Program Schedule

1224
Defining herpes simplex virus type 2 sequence heterogeneity using next generation sequencing

Session: Oral Abstract Session: Viral Infections: Clinical Trials and Pathogenesis
Friday, October 10, 2014: 2:30 PM
Room: The Pennsylvania Convention Center: 105-AB
Background:

Vaccines are most successful for pathogens in which wild-type infection leads to protection against homologous re-infection. For HSV-2, we have little information concerning natural protection from re-infection or the variability between strains that could modulate protection from challenge.  Understanding differences in HSV-2 strains worldwide, and the potential for reinfection, is essential in development of an HSV-2 vaccine.

Methods:

DNA from genital HSV-2 lesions containing ≥7 log10 copies HSV DNA/swab were sequenced using the Illumina next generation sequencing (NGS) platform.  Human and highly repetitive sequences were subtracted, and remaining reads were aligned to the reference HSV-2 genome.  Prevalent SNPs were defined as present in >10% and <90% of the sequenced strains. Informative SNPs were identified using FastTagger.  Bayesian computations were used to estimate probabilities of identifying super-infection.

Results:

Fifty-six samples from genital herpes lesions were sequenced.  Of 49 sequences from 39 persons with adequate coverage, the HSV genome had a median of 73.9 fold coverage (range 9.8-771 fold).  Sixteen persons (41%) were from Africa, 12 (31%) from Peru, and 11 (28%) from the US; one-third were HIV infected.  Of 2854 loci with heterogeneity, prevalent SNPs were found at 456 (16%) loci.  Using genotyping at the 6 most informative SNPs to distinguish strains, we estimate a 90% probability of correctly identifying super-infection or lack thereof.  Of 10 persons with paired specimens collected a median of 2.1 years apart, 2 (20%) had super-infection; both were HIV-infected.  In each case, the strains differed at 186 loci.  Six of 10 remaining pairs differed at 0 loci, and 2 differed at only 1 locus, indicating minimal within host evolution and low sequencing error.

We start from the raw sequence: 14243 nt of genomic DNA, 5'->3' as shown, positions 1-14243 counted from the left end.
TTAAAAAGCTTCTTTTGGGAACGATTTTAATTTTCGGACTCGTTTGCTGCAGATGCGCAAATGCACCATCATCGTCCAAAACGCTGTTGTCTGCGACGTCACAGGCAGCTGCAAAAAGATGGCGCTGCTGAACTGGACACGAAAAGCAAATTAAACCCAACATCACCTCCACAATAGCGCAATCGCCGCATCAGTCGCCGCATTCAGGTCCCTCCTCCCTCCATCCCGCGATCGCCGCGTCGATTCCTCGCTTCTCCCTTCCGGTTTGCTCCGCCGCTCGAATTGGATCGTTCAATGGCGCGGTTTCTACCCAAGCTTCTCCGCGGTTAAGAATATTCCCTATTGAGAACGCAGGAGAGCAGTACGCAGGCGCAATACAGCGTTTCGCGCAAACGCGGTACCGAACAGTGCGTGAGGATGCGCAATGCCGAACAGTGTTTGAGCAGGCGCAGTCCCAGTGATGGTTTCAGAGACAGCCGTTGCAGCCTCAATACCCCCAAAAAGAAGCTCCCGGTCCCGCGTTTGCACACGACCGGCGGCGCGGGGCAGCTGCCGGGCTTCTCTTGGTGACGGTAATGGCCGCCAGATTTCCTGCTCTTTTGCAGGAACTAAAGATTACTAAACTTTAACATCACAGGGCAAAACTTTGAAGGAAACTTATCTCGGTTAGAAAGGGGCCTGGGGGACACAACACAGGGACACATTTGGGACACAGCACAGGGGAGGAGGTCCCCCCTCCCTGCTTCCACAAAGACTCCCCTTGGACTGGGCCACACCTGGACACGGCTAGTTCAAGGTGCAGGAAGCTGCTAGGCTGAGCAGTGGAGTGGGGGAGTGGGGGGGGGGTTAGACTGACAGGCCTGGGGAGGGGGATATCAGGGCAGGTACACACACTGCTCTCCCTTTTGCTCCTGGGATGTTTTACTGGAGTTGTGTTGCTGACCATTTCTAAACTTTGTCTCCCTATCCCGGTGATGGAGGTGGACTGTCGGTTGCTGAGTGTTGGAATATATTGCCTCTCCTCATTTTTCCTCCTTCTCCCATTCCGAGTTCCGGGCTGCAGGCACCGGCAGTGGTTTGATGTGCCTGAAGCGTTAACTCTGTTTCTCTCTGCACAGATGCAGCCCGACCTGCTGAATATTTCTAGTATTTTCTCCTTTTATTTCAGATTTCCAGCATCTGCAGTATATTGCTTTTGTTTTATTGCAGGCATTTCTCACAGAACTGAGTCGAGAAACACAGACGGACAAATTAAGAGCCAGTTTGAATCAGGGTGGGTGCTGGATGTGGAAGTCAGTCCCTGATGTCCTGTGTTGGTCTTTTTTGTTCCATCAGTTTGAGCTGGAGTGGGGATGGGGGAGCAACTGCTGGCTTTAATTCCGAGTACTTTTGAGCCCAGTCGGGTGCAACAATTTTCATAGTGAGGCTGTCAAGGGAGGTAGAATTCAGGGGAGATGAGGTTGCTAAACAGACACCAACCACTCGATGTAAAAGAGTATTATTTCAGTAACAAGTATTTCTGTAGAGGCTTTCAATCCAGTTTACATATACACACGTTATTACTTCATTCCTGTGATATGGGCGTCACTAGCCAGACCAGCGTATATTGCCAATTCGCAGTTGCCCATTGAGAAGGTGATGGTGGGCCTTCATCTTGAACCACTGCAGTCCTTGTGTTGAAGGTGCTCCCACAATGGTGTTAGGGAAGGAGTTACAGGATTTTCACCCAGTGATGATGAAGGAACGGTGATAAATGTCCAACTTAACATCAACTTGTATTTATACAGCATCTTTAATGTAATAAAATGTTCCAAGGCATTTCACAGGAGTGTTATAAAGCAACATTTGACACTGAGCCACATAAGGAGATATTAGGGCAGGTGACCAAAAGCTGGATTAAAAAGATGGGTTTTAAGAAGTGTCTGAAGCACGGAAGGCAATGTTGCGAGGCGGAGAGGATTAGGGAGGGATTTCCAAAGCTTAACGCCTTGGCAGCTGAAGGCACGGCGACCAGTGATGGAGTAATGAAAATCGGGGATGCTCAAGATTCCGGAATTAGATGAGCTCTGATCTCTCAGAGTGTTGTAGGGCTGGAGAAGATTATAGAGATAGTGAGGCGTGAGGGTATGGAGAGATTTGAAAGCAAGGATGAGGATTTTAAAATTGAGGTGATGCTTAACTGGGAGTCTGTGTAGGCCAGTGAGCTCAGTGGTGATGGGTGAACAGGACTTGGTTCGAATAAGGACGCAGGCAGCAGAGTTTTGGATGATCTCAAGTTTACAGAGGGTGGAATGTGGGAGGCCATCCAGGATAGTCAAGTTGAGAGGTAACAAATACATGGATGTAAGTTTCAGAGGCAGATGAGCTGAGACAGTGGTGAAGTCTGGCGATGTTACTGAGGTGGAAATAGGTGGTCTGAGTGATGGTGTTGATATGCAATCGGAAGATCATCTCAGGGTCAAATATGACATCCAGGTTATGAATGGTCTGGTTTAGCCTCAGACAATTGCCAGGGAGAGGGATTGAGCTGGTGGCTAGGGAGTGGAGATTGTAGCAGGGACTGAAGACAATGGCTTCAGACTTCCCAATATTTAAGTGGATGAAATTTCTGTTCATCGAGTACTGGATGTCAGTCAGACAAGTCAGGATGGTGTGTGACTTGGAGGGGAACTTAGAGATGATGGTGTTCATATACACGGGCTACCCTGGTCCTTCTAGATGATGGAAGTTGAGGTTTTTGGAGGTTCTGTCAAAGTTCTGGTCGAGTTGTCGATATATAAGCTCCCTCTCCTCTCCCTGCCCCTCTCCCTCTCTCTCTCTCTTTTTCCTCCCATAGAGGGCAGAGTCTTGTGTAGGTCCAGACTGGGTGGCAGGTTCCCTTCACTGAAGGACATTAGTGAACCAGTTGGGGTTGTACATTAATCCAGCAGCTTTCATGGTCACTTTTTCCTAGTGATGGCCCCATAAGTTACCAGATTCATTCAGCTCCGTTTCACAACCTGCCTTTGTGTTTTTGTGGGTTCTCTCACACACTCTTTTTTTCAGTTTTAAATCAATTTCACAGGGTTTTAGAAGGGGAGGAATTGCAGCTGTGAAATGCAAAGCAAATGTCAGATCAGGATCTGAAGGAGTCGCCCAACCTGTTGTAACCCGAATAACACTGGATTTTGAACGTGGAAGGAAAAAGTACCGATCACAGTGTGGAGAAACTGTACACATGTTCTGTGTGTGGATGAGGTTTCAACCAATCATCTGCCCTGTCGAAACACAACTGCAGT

Conclusion:

High quality HSV-2 sequence data can be obtained directly from genital swabs, removing the need for culture which may introduce mutations.  The initial phase of our study has identified super-infection in 20% of persons investigated.  Further research will determine whether host immune status, gender, and sexual exposure history are correlates of super-infection.

Christine Johnston, MD, MPH1, Amalia Magaret, PhD2, Kurt Diem3, Matthew Fitzgibbon4, Meei-Li Huang, PhD3, Stacy Selke, MS3, Anna Rashevsky3, Jairam Lingappa, MD, PhD5, Connie Celum, MD, MPH6, David M. Koelle, MD1 and Anna Wald, MD, MPH, FIDSA7, (1)Medicine, University of Washington, Fred Hutchinson Cancer Research Center, Seattle, WA, (2)Department of Laboratory Medicine, University of Washington, Seattle, WA, (3)Laboratory Medicine, University of Washington, Seattle, WA, (4)Fred Hutchinson Cancer Research Center, Seattle, WA, (5)Global Health & Medicine, Pediatrics, Partners in Prevention, University of Washington, Seattle, WA, (6)Global Health & Medicine, University of Washington, Seattle, WA, (7)Department of Medicine, University of Washington, Seattle, WA

Disclosures:

C. Johnston, AiCuris: Investigator, Research support
Genocea: Investigator, Research support
Agenus: Investigator, Research support

A. Magaret, None

K. Diem, None

M. Fitzgibbon, None

M. L. Huang, None

S. Selke, None

A. Rashevsky, None

J. Lingappa, None

C. Celum, None

D. M. Koelle, Sanofi Pasteur: Research Contractor, Research support

A. Wald, Aicuris: Consultant, Consulting fee
Genocea: Investigator, Research support
Agenus: Investigator, Research support
Vical: Investigator, Research support

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